by Hakeem Babalola
In their search for a scapegoat, the police found an easy target in our women. Whereas women and children, apart from protecting the citizens in general, must be given exceptional treatment, according to the Police Act. Rather than undertake the danger imposed by armed robbers however, the Lagos State Police seem satisfied with capturing and arresting "whores" and, or ladies dressed in "skimpy" clothes along the streets of Lagos.
Before our stern moralists, especially Pastor Enoch Adeboye of the Redeemed Christian Church of God who has just banned female members from wearing trousers, start preaching the gospels, I’d like to say the issue is beyond being morally pure on the part of the arrested citizens. It’s like obtaining public money under false pretences for a lost cause. It’s about the police mocking the law they suppose to enforce. It’s about police immorality and irresponsibility. It’s about abusing the uniform meant for protection.
There’s nothing wrong for the police to conduct a routine check, which of course must be an exercise to protect the society from the menace of muggers. Anything different from this would have defeated the purpose. Equally significant is the manner in which such routine check must be carried out, an area in which the Lagos Police goofed. The officers appear to be more concerned about harassing, embarrassing, and intimidating ladies during such exercise.
"Their vehicle stopped beside me and they pushed me into it," recalls Mrs. Chiegozie Albert, a mother of two who was arrested along Mobolaji Bank Anthony Way, Ikeja. "They call me Asewo (prostitute) because I was wearing jeans trousers and open top. I told them that I am a housewife but they didn’t listen to me. They took me to their Ikeja station and detained me along with other ladies; it was my husband who learnt of my arrest who came to bail me. He paid #5,000 before I was released".
Of course those who could not grease the officers’ pilfering palm ended up being prosecuted for disturbing the "public peace". Although the importance of law enforcement agents cannot be overlooked in our society, such nobility could only fascinate us if only we are protected as the profession dictates. Parading these women like criminals terribly violates their rights as a human. This is simply not the way to purify Lagos or Nigeria at large.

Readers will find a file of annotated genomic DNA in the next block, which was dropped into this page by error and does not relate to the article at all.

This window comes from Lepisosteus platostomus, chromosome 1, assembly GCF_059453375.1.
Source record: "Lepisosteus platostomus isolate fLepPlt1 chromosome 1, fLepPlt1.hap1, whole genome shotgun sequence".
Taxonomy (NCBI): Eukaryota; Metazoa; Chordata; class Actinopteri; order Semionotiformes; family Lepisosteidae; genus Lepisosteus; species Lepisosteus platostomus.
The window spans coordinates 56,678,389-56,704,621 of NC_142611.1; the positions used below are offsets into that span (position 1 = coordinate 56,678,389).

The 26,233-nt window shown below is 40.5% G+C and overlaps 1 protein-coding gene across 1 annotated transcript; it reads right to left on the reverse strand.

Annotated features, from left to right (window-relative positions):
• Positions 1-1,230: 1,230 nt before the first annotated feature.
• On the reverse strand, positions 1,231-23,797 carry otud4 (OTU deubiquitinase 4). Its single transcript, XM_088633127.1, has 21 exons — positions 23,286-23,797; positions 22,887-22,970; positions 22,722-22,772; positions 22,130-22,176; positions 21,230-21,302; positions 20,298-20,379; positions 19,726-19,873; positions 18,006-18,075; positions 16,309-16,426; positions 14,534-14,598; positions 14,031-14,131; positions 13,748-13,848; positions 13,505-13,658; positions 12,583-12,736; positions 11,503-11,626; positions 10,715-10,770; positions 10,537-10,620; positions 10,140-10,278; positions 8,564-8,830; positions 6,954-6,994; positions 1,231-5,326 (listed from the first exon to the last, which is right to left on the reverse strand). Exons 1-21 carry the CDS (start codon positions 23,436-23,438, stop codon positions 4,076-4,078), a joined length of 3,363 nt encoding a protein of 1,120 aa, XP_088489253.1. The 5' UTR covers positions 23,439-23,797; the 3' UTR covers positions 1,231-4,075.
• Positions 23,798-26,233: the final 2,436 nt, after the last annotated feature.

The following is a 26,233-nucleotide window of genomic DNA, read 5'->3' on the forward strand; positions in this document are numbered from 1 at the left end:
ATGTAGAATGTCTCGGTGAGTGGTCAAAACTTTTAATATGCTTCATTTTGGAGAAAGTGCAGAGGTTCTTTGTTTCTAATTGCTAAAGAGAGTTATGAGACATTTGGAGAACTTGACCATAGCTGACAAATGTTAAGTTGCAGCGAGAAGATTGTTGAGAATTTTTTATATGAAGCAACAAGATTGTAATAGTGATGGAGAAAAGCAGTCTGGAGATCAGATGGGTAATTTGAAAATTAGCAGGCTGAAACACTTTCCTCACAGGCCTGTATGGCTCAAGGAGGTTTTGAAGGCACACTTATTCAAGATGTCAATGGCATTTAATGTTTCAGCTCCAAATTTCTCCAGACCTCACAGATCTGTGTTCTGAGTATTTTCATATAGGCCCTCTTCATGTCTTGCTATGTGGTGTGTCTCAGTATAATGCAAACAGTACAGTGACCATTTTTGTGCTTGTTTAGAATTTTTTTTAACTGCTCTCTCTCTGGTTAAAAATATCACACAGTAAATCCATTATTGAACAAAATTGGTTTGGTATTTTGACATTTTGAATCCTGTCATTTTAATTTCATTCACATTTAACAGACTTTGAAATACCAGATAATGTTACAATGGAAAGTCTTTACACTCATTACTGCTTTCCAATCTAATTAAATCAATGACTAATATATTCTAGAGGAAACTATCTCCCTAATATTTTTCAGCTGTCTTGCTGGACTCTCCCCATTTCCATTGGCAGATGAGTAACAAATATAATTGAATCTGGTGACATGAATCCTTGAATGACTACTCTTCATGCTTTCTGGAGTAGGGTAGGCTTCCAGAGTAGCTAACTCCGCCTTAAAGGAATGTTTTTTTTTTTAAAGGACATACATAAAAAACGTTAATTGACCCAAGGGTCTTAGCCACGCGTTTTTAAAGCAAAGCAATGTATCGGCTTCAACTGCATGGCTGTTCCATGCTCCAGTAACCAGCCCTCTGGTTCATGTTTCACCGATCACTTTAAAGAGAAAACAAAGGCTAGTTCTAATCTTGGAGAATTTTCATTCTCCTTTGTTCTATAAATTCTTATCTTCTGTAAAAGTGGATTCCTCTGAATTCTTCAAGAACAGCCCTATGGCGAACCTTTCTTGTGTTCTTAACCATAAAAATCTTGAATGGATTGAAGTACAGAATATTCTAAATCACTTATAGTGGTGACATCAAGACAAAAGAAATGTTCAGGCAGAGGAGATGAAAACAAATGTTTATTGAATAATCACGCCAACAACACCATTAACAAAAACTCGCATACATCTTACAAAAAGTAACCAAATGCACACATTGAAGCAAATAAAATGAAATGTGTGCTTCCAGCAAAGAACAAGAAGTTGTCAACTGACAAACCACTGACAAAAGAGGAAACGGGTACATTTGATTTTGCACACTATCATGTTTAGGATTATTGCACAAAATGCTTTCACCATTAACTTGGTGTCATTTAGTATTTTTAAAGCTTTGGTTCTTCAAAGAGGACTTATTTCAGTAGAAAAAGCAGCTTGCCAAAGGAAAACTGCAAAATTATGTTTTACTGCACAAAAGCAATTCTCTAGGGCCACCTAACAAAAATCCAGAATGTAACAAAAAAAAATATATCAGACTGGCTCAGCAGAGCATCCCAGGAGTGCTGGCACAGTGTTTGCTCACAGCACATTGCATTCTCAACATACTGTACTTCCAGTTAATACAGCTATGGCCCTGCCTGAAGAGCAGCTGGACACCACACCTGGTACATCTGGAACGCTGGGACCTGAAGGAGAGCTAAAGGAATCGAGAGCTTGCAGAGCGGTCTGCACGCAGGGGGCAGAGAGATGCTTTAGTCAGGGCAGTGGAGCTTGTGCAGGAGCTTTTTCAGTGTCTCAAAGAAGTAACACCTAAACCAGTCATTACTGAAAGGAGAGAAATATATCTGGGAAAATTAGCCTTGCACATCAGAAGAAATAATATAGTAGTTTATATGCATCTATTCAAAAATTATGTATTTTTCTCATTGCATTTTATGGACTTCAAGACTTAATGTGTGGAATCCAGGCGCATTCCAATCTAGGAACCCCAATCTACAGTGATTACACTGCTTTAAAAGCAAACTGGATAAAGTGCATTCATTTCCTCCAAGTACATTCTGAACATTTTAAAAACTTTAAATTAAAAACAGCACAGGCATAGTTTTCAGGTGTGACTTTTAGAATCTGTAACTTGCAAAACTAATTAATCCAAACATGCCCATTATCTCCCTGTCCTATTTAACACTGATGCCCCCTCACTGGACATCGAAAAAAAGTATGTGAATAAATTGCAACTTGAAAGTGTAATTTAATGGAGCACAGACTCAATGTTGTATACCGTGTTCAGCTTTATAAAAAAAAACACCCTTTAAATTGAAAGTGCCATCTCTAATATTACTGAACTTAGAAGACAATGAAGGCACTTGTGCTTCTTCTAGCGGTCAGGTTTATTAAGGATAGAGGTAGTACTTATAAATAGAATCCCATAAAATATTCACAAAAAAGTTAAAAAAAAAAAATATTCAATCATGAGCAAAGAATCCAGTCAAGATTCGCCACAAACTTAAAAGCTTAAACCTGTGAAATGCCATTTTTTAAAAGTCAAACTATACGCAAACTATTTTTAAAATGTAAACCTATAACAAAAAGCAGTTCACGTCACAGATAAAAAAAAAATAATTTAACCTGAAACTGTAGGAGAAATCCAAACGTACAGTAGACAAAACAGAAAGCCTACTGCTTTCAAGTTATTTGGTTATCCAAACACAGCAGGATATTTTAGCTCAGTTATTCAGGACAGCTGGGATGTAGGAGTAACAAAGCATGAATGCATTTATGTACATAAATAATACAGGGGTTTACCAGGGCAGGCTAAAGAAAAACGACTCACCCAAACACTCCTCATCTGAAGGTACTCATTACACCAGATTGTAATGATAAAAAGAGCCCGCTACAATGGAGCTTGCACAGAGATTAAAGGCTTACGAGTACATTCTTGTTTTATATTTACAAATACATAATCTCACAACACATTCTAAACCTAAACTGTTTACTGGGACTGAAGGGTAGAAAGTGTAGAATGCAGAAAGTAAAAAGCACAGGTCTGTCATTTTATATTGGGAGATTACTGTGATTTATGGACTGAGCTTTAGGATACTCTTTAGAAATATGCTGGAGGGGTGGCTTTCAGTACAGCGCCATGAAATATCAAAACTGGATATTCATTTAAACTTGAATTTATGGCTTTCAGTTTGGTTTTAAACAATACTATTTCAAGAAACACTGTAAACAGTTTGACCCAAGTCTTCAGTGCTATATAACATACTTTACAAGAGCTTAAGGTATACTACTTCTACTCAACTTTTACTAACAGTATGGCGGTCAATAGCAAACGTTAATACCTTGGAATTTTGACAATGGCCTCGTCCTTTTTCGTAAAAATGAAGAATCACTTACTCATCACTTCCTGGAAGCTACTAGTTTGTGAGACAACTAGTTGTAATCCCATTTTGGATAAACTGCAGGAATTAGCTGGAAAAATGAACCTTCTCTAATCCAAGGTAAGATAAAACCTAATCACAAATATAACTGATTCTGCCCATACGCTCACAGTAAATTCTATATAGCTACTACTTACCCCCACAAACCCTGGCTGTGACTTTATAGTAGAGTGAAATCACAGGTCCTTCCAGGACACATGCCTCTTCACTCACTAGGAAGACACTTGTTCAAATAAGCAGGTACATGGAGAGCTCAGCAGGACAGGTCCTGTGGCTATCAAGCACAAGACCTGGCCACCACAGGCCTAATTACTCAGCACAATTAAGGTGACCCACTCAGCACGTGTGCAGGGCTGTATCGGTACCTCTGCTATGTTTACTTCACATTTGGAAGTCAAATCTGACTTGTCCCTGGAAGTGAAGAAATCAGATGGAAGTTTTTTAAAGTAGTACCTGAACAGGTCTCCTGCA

At the risk of of being accused of hearsay, I certainly believe Mrs Albert even though I was not there. Her experience much the same of what I had witnessed as an insider. The Nigeria Police are simply brutal when it comes to discharging what suppose to be their duties. Perhaps it’s the uniform, perhaps it’s frustration, perhaps it’s low self-esteem. I can’t just pinpoint what could be responsible for incessant disgrace by our law enforcement officers.
The Lagos Police Command went on rampage chasing sex workers, housewives, students, blue collar workers, and in doing so sexually violated these women: a textile worker at Oshodi, two sisters returning from their village, female youths accused of dressing indecently and so on. And in fact PMNEWS investigations revealed that many innocent Lagosians were detained by the police due to indiscriminate arrest on the road.
How would right thinking Nigerians describe a scenario of this nature? "At night, some of them (Police) will come and start touching our breasts," says Chinwe Okorie. "And I was not a prostitute but they wouldn’t listen".
I mean even if these women are hookers, does it give the police the right to touch their breasts? What minds these mortals possess? What is happening to our police? Bail me out please. Whilst I commend the arrest of some 95 women for alleged human trafficking during the raid, the innocents must be released immediately with compensation.
Gosh, when an organisation that suppose to protect us officially becomes the one that eventually thwarts or frustrates or impedes our exactitude, then we’re dead – and this is not figurative language. I believe there’s no other act that can paralyse citizens than when a government violates our dignity as in the case of these women. And I am subjectively insinuating here of the possibility that the women were prone to rape in police dark dungeon.
It is even easier for the victims of armed robbers or rapists to get over the trauma than when the police use their uniform to either physically and, or sexually violates them under the inauspicious camouflage of arresting prostitutes. Is there not a law that guides such exercise? Should the police continuously use their uniform to perpetrate sexual harassment?
On behalf of these helpless ladies, I entreat the Lagos State Commissioner of Police, M.D Abubakar, to tread the path of honour. While his assurance to fight crime with might is commendable, his method of indiscriminately arresting women is not. Let him know that his gra...gra method by embarrassing and intimidating women won’t work; it can only backfire.
Finally, it is also good that Abubakar had instructed his officers to wake up from their slumber. However, they should go about their business without making our women a whipping boy. This is one message the new Commissioner of Police must put at the back of his determined mind with unflagging courtesy and pursuit of excellence.
"At night, some of them (Police) will come and start touching our breasts," says Chinwe Okorie. Another witness: "I told them that I am a housewife but they didn’t listen to me. They took me to their Ikeja station and detained me along with other ladies; it was my husband who learnt of my arrest who came to bail me. He paid #5,000 before I was released".